Limited Self-Control, Obesity and the Loss of Happiness
Obesity has become a major health issue. Research in economics has provided important insights as to how technological progress reduced the relative price of food and contributed to the increase in obesity. However, the increased availability of food might well have overstrained will power and led to suboptimal consumption decisions relative to people's own standards. We propose the economics of happiness as an approach to study the phenomenon. Based on proxy measures for experienced utility, it is possible to directly address whether certain observed behavior is suboptimal and therefore reduces a person's well-being. It is found that obesity decreases the well-being of individuals who report limited self-control, but not otherwise.
|Date of creation:||2007|
|Date of revision:|
|Contact details of provider:|| Postal: Peter-Merian-Weg 6, Postfach, CH-4002 Basel|
Web page: http://wwz.unibas.ch
More information through EDIRC
Please report citation or reference errors to , or , if you are the registered author of the cited work, log in to your RePEc Author Service profile, click on "citations" and make appropriate adjustments.:
- Trenton Smith, 2009.
"Reconciling psychology with economics: Obesity, behavioral biology, and rational overeating,"
Journal of Bioeconomics,
Springer, vol. 11(3), pages 249-282, December.
- Trenton Smith, 2006. "Reconciling Psychology with Economics - Obesity, Behavioral Biology, and Rational Overeating," Working Papers 2006-4, School of Economic Sciences, Washington State University.
- Charles L. Baum & William F. Ford, 2004. "The wage effects of obesity: a longitudinal study," Health Economics, John Wiley & Sons, Ltd., vol. 13(9), pages 885-899.
- David Cutler & Edward Glaeser & Jesse Shapiro, 2003.
"Why Have Americans Become More Obese?,"
NBER Working Papers
9446, National Bureau of Economic Research, Inc.
- David M. Cutler & Edward L. Glaeser & Jesse M. Shapiro, 2003. "Why Have Americans Become More Obese?," Harvard Institute of Economic Research Working Papers 1994, Harvard - Institute of Economic Research.
- Shapiro, Jesse & Glaeser, Edward & Cutler, David, 2003. "Why Have Americans Become More Obese," Scholarly Articles 2640583, Harvard University Department of Economics.
- David Laibson, 1997.
"Golden Eggs and Hyperbolic Discounting,"
The Quarterly Journal of Economics,
Oxford University Press, vol. 112(2), pages 443-478.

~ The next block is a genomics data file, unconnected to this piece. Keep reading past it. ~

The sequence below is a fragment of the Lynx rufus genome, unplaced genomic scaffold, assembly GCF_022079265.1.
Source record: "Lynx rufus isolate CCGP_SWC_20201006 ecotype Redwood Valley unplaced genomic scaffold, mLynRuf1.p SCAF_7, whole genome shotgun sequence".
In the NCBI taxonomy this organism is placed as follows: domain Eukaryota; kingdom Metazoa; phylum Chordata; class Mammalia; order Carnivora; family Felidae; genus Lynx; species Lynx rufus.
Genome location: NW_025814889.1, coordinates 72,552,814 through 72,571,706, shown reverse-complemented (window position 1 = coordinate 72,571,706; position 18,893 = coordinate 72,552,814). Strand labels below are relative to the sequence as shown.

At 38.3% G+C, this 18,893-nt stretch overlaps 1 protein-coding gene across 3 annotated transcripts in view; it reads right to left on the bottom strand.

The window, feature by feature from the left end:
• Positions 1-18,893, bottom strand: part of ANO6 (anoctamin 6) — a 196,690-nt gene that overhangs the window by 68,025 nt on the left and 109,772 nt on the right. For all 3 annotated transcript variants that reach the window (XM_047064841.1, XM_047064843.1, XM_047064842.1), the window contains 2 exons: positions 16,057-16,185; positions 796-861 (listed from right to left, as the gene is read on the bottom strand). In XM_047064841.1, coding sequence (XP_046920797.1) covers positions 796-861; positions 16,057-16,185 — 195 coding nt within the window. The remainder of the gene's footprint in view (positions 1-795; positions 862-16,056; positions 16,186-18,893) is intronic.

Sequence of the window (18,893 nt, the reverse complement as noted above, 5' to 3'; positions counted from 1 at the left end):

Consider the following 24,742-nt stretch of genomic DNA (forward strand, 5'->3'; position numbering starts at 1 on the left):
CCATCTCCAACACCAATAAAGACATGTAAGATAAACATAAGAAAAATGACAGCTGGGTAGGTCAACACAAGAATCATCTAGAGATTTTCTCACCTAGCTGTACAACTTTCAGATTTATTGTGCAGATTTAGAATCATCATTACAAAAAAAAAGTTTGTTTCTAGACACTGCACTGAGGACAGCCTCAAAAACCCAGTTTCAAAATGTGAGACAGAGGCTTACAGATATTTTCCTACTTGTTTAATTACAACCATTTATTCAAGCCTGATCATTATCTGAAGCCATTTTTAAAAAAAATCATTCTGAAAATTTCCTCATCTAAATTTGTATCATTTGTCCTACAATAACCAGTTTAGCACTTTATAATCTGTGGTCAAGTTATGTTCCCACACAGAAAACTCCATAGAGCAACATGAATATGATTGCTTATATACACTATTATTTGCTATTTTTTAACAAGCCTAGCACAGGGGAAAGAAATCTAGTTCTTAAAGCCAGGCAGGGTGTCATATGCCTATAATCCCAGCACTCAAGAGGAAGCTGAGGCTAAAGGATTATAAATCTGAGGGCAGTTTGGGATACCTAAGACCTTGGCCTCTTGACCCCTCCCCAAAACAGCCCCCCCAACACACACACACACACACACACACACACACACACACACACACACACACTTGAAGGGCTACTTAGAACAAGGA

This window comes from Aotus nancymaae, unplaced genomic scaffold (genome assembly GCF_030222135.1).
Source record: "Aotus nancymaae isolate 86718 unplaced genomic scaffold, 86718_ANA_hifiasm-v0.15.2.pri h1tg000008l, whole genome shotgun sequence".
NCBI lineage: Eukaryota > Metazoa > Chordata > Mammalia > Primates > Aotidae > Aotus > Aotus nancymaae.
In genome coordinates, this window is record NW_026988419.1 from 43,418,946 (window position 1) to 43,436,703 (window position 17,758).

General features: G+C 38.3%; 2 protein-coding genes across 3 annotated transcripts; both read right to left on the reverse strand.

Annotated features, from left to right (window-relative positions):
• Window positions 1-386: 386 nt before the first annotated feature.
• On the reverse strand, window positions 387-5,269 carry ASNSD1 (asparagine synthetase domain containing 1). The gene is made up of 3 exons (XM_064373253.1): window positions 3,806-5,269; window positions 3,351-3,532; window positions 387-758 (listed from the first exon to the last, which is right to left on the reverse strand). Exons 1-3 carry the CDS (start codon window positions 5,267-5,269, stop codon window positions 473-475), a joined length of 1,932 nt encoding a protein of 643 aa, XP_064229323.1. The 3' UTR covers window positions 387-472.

- Stefano DellaVigna & M. Daniele Paserman, 2005.
"Job Search and Impatience,"
Journal of Labor Economics,
University of Chicago Press, vol. 23(3), pages 527-588, July.
- Darius Lakdawalla & Tomas Philipson, 2002.
"The Growth of Obesity and Technological Change: A Theoretical and Empirical Examination,"
0203, Harris School of Public Policy Studies, University of Chicago.
- Darius Lakdawalla & Tomas Philipson, 2002. "The Growth of Obesity and Technological Change: A Theoretical and Empirical Examination," NBER Working Papers 8946, National Bureau of Economic Research, Inc.
- Shin-Yi Chou & Inas Rashad & Michael Grossman, 2008.
"Fast-Food Restaurant Advertising on Television and Its Influence on Childhood Obesity,"
Journal of Law and Economics,
University of Chicago Press, vol. 51(4), pages 599-618, November.
- Shin-Yi Chou & Inas Rashad & Michael Grossman, 2005. "Fast-Food Restaurant Advertising on Television and Its Influence on Childhood Obesity," NBER Working Papers 11879, National Bureau of Economic Research, Inc.
- Gruber, Jonathan & Frakes, Michael, 2006. "Does falling smoking lead to rising obesity?," Journal of Health Economics, Elsevier, vol. 25(2), pages 183-197, March.
- Andrew J. Oswald & Nattavudh Powdthavee, 2007. "Review 1: Obesity, Unhappiness, and The Challenge of Affluence: Theory and Evidence," Economic Journal, Royal Economic Society, vol. 117(521), pages 441-454, 06.
- Inas Rashad, 2006.
"Structural Estimation of Caloric Intake, Exercise, Smoking, and Obesity,"
NBER Working Papers
11957, National Bureau of Economic Research, Inc.
- Rashad, Inas, 2006. "Structural estimation of caloric intake, exercise, smoking, and obesity," The Quarterly Review of Economics and Finance, Elsevier, vol. 46(2), pages 268-283, May.
- Daniel Kahneman & Peter P. Wakker & Rakesh Sarin, 1997. "Back to Bentham? Explorations of Experienced Utility," The Quarterly Journal of Economics, Oxford University Press, vol. 112(2), pages 375-406.
- Thaler, Richard, 1981. "Some empirical evidence on dynamic inconsistency," Economics Letters, Elsevier, vol. 8(3), pages 201-207.
- Oswald, Andrew J. & Powdthavee, Nattavudh, 2007.
"Obesity, Unhappiness, and The Challenge of Affluence: Theory and Evidence,"
IZA Discussion Papers
2717, Institute for the Study of Labor (IZA).
- Oswald, Andrew J & Powdthavee, Nattavudh, 2007. "Obesity, Unhappiness, and The Challenge of Affluence : Theory and Evidence," The Warwick Economics Research Paper Series (TWERPS) 793, University of Warwick, Department of Economics.
- Jayachandran N. Variyam & John Cawley, 2006. "Nutrition Labels and Obesity," NBER Working Papers 11956, National Bureau of Economic Research, Inc.
- Borghans, Lex & Golsteyn, Bart H.H., 2006. "Time discounting and the body mass index: Evidence from the Netherlands," Economics & Human Biology, Elsevier, vol. 4(1), pages 39-61, January.
When requesting a correction, please mention this item's handle: RePEc:bsl:wpaper:2007/07. See general information about how to correct material in RePEc.
For technical questions regarding this item, or to correct its authors, title, abstract, bibliographic or download information, contact: (WWZ)
If references are entirely missing, you can add them using this form.